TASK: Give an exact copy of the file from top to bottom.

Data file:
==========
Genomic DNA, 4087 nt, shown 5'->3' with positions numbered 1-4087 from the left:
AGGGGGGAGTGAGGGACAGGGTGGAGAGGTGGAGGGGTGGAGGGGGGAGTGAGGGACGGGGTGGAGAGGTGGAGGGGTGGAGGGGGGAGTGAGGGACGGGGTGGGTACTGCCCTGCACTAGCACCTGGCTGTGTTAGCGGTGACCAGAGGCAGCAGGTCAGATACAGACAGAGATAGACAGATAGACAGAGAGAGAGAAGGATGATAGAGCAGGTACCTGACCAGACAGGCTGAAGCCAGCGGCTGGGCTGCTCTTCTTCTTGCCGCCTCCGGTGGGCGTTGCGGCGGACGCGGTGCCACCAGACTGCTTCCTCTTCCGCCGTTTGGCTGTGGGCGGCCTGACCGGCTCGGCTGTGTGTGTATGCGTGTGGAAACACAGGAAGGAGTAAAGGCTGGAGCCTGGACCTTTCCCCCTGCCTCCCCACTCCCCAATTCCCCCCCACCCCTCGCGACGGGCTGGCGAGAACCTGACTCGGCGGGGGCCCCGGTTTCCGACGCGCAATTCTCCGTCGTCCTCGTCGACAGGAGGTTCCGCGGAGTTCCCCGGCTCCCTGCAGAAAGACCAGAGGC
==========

Genomic DNA, 4087 nt, shown 5'->3' with positions numbered 1-4087 from the left:
AGGGGGGAGTGAGGGACAGGGTGGAGAGGTGGAGGGGTGGAGGGGGGAGTGAGGGACGGGGTGGAGAGGTGGAGGGGTGGAGGGGGGAGTGAGGGACGGGGTGGGTACTGCCCTGCACTAGCACCTGGCTGTGTTAGCGGTGACCAGAGGCAGCAGGTCAGATACAGACAGAGATAGACAGATAGACAGAGAGAGAGAAGGATGATAGAGCAGGTACCTGACCAGACAGGCTGAAGCCAGCGGCTGGGCTGCTCTTCTTCTTGCCGCCTCCGGTGGGCGTTGCGGCGGACGCGGTGCCACCAGACTGCTTCCTCTTCCGCCGTTTGGCTGTGGGCGGCCTGACCGGCTCGGCTGTGTGTGTATGCGTGTGGAAACACAGGAAGGAGTAAAGGCTGGAGCCTGGACCTTTCCCCCTGCCTCCCCACTCCCCAATTCCCCCCCACCCCTCGCGACGGGCTGGCGAGAACCTGACTCGGCGGGGGCCCCGGTTTCCGACGCGCAATTCTCCGTCGTCCTCGTCGACAGGAGGTTCCGCGGAGTTCCCCGGCTCCCTGCAGAAAGACCAGAGGC